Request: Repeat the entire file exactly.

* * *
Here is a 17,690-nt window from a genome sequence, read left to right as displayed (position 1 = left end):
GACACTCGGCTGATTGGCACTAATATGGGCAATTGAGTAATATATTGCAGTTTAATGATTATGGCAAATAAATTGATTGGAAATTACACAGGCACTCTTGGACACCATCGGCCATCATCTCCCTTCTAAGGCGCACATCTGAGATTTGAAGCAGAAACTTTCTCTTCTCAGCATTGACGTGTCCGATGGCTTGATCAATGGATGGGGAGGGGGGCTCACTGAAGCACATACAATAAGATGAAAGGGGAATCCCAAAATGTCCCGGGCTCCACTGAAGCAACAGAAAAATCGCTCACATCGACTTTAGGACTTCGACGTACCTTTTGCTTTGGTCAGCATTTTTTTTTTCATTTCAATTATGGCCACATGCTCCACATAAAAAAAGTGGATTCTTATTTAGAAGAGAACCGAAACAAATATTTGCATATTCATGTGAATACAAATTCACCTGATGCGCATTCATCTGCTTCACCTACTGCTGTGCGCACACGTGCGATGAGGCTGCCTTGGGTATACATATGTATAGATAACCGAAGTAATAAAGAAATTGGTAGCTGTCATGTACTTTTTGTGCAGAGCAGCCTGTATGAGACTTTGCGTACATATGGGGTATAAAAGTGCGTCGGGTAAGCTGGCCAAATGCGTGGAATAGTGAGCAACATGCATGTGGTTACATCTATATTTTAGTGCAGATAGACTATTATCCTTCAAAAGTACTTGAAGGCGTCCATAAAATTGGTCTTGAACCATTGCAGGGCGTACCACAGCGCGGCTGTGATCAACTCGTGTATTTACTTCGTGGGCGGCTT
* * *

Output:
Here is a 17,690-nt window from a genome sequence, read left to right as displayed (position 1 = left end):
GACACTCGGCTGATTGGCACTAATATGGGCAATTGAGTAATATATTGCAGTTTAATGATTATGGCAAATAAATTGATTGGAAATTACACAGGCACTCTTGGACACCATCGGCCATCATCTCCCTTCTAAGGCGCACATCTGAGATTTGAAGCAGAAACTTTCTCTTCTCAGCATTGACGTGTCCGATGGCTTGATCAATGGATGGGGAGGGGGGCTCACTGAAGCACATACAATAAGATGAAAGGGGAATCCCAAAATGTCCCGGGCTCCACTGAAGCAACAGAAAAATCGCTCACATCGACTTTAGGACTTCGACGTACCTTTTGCTTTGGTCAGCATTTTTTTTTTCATTTCAATTATGGCCACATGCTCCACATAAAAAAAGTGGATTCTTATTTAGAAGAGAACCGAAACAAATATTTGCATATTCATGTGAATACAAATTCACCTGATGCGCATTCATCTGCTTCACCTACTGCTGTGCGCACACGTGCGATGAGGCTGCCTTGGGTATACATATGTATAGATAACCGAAGTAATAAAGAAATTGGTAGCTGTCATGTACTTTTTGTGCAGAGCAGCCTGTATGAGACTTTGCGTACATATGGGGTATAAAAGTGCGTCGGGTAAGCTGGCCAAATGCGTGGAATAGTGAGCAACATGCATGTGGTTACATCTATATTTTAGTGCAGATAGACTATTATCCTTCAAAAGTACTTGAAGGCGTCCATAAAATTGGTCTTGAACCATTGCAGGGCGTACCACAGCGCGGCTGTGATCAACTCGTGTATTTACTTCGTGGGCGGCTT